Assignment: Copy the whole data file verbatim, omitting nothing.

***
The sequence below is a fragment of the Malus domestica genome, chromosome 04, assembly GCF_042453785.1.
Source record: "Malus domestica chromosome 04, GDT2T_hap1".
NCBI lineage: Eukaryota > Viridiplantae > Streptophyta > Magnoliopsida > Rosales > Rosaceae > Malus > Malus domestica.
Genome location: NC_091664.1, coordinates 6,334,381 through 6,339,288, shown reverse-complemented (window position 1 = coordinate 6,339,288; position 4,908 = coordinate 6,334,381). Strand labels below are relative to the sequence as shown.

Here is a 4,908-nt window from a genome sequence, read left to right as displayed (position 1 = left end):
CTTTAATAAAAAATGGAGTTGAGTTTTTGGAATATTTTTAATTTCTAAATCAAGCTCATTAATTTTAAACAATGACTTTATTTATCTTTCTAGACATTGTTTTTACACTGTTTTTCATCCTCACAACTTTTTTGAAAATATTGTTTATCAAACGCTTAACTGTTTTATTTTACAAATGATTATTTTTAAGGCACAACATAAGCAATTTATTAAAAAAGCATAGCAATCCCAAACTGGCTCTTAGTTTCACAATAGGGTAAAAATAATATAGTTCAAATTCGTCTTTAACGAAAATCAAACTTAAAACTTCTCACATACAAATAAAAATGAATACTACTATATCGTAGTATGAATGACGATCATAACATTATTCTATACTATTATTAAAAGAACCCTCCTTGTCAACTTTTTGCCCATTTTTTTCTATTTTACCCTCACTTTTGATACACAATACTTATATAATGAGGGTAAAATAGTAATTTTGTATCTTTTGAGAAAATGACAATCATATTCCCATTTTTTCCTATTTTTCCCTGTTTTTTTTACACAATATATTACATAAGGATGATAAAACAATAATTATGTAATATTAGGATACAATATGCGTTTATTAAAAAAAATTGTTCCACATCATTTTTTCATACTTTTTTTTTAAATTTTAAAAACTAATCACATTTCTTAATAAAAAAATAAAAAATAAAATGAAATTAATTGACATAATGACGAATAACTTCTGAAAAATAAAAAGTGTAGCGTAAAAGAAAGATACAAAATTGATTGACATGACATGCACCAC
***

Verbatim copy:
The sequence below is a fragment of the Malus domestica genome, chromosome 04, assembly GCF_042453785.1.
Source record: "Malus domestica chromosome 04, GDT2T_hap1".
NCBI lineage: Eukaryota > Viridiplantae > Streptophyta > Magnoliopsida > Rosales > Rosaceae > Malus > Malus domestica.
Genome location: NC_091664.1, coordinates 6,334,381 through 6,339,288, shown reverse-complemented (window position 1 = coordinate 6,339,288; position 4,908 = coordinate 6,334,381). Strand labels below are relative to the sequence as shown.

Here is a 4,908-nt window from a genome sequence, read left to right as displayed (position 1 = left end):
CTTTAATAAAAAATGGAGTTGAGTTTTTGGAATATTTTTAATTTCTAAATCAAGCTCATTAATTTTAAACAATGACTTTATTTATCTTTCTAGACATTGTTTTTACACTGTTTTTCATCCTCACAACTTTTTTGAAAATATTGTTTATCAAACGCTTAACTGTTTTATTTTACAAATGATTATTTTTAAGGCACAACATAAGCAATTTATTAAAAAAGCATAGCAATCCCAAACTGGCTCTTAGTTTCACAATAGGGTAAAAATAATATAGTTCAAATTCGTCTTTAACGAAAATCAAACTTAAAACTTCTCACATACAAATAAAAATGAATACTACTATATCGTAGTATGAATGACGATCATAACATTATTCTATACTATTATTAAAAGAACCCTCCTTGTCAACTTTTTGCCCATTTTTTTCTATTTTACCCTCACTTTTGATACACAATACTTATATAATGAGGGTAAAATAGTAATTTTGTATCTTTTGAGAAAATGACAATCATATTCCCATTTTTTCCTATTTTTCCCTGTTTTTTTTACACAATATATTACATAAGGATGATAAAACAATAATTATGTAATATTAGGATACAATATGCGTTTATTAAAAAAAATTGTTCCACATCATTTTTTCATACTTTTTTTTTAAATTTTAAAAACTAATCACATTTCTTAATAAAAAAATAAAAAATAAAATGAAATTAATTGACATAATGACGAATAACTTCTGAAAAATAAAAAGTGTAGCGTAAAAGAAAGATACAAAATTGATTGACATGACATGCACCAC